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One Comment on “You Say You Want a Revolution…”

  1. Domenico Rosa Says:

    As I see it, Paul Lockhart’s essay would be much more powerful if it were not written in such a complete historical vacuum. Although Lockhart decries the sterile formalism in which mathematics courses have been and continue to be taught, he makes absolutely no reference to the fact that the traditional mathematics curriculum was demolished by the excessive formalism and abstractions of the School Mathematics Study Group (SMSG) new math, as incorporated in the Houghton Mifflin series of books co-authored by Mary P. Dolciani. This apparent ignorance on Lockhart’s part is likely due to the fact that he was educated with Dolciani-type books, and he may not be aware of the preceding textbooks.

    The manner in which Lockhart ridicules Thales’ Theorem (which he does not name), on page 19 of the PDF file, is utterly unacceptable–and it raises serious questions about the rest of his lament about Euclidean Geometry. When I studied 10th-grade Euclidean Geometry in 1963-64, at Everett High School, in the factory city of Everett, MA, we used the textbook by William G. Shute, William W. Shirk, George F. Porter, “Plane and Solid Geometry,” American Book Company (1960). On page 25-27, the textbook contains a historical Note about Thales (640-546 B.C.), Thales’ demonstration that all vertical angles are equal (considered to be the first theorem ever proved), deductive reasoning, and the components of a proof of a theorem. According to the Note, when Thales visited Egypt, he observed that whenever the Egyptians drew two intersecting lines, they would measure the vertical angles to make sure that they were equal. Thales concluded that one could prove that all vertical angles are equal if one accepted some general notions such as:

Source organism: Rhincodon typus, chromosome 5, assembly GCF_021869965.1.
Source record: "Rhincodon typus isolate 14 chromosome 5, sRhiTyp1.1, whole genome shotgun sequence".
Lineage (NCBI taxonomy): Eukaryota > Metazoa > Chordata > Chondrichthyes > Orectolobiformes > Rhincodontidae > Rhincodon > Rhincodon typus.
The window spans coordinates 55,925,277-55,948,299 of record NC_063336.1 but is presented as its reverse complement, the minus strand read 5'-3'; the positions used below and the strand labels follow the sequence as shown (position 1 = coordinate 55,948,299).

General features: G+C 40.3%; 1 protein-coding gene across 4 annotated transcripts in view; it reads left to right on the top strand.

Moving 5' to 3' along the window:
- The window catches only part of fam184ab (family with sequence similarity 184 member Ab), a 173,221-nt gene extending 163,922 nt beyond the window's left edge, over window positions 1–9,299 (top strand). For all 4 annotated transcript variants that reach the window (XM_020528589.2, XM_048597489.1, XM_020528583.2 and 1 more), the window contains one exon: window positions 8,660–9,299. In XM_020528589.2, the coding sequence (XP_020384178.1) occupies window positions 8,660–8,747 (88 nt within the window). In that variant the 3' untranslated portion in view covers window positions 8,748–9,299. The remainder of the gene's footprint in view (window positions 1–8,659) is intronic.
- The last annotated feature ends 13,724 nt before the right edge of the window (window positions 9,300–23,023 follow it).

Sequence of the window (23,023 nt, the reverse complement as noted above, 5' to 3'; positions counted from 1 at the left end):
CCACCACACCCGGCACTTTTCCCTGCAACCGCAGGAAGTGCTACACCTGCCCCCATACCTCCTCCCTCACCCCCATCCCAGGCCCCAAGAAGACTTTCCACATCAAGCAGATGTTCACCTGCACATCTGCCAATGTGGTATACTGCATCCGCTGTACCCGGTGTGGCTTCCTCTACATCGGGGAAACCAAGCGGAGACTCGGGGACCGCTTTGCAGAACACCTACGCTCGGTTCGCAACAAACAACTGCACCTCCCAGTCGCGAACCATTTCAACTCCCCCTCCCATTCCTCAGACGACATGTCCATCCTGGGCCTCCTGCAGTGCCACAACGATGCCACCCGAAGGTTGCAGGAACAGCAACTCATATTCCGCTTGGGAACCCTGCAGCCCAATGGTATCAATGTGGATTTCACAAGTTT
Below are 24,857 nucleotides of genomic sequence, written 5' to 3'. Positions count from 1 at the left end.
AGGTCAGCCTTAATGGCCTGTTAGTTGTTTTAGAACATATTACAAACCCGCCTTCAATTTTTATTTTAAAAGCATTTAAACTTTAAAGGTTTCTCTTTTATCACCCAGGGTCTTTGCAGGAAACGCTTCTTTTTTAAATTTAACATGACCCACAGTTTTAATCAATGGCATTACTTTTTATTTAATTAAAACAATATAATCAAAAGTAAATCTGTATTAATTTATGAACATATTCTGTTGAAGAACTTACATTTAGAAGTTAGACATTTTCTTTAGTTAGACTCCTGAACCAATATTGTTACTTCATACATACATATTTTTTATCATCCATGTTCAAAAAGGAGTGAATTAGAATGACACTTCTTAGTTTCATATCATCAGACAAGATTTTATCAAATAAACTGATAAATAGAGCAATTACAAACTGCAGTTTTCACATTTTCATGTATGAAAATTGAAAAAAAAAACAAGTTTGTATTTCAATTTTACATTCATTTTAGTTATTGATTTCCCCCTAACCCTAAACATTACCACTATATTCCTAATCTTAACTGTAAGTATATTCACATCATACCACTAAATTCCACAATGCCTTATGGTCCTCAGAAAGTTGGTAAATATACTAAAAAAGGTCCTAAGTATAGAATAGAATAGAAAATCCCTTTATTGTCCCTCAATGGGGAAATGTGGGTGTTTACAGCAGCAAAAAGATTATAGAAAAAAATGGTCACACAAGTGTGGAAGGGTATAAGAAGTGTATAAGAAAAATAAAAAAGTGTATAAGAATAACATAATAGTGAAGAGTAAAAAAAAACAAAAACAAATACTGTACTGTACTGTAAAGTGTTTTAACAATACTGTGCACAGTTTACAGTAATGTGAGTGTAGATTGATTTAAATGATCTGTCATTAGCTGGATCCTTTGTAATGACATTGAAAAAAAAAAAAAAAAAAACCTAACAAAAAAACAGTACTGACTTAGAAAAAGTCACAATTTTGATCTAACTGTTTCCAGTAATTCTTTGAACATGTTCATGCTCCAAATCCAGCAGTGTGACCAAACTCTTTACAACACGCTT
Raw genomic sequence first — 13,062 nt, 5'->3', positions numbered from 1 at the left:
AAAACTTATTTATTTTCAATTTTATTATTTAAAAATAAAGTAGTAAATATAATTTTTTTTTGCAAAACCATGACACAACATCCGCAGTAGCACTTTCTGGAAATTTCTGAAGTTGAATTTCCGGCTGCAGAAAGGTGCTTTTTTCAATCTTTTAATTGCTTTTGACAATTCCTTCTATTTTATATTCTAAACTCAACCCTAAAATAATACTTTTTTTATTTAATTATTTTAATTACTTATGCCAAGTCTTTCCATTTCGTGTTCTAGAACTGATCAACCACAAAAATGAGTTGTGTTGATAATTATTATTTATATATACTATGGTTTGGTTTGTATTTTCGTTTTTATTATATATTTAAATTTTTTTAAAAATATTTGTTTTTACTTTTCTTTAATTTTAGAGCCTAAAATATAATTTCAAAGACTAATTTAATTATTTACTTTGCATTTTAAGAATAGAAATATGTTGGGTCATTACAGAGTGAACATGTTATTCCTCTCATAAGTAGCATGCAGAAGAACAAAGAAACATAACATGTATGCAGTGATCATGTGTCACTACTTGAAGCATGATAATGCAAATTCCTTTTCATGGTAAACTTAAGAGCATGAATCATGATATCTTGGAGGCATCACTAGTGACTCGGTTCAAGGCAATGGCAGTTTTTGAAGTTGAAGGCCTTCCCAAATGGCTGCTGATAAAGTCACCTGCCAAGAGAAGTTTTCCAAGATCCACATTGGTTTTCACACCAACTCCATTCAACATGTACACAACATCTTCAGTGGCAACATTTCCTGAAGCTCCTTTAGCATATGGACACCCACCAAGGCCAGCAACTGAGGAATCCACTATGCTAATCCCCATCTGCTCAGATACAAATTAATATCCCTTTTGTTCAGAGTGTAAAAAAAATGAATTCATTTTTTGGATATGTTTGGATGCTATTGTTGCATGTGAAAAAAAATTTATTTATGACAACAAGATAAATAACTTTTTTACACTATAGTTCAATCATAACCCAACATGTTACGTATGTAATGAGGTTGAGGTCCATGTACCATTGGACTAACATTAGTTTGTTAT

1. all straight angles are equal
    2. equals added to equals are equal, etc.

    At the top of page 10 on the PDF file, Lockhart writes: “So put away your lesson plans and overhead projectors, your full-color textbook abominations, your CD-ROMs and the whole rest of the traveling circus freak show of contemporary education, and simply do mathematics with the students!” Although this advice is quite sound, it is unfortunate that Lockhart conveniently makes absolutely no reference to the fact that all this rubbish has been produced and promoted by the self-styled math reformers of the past two decades.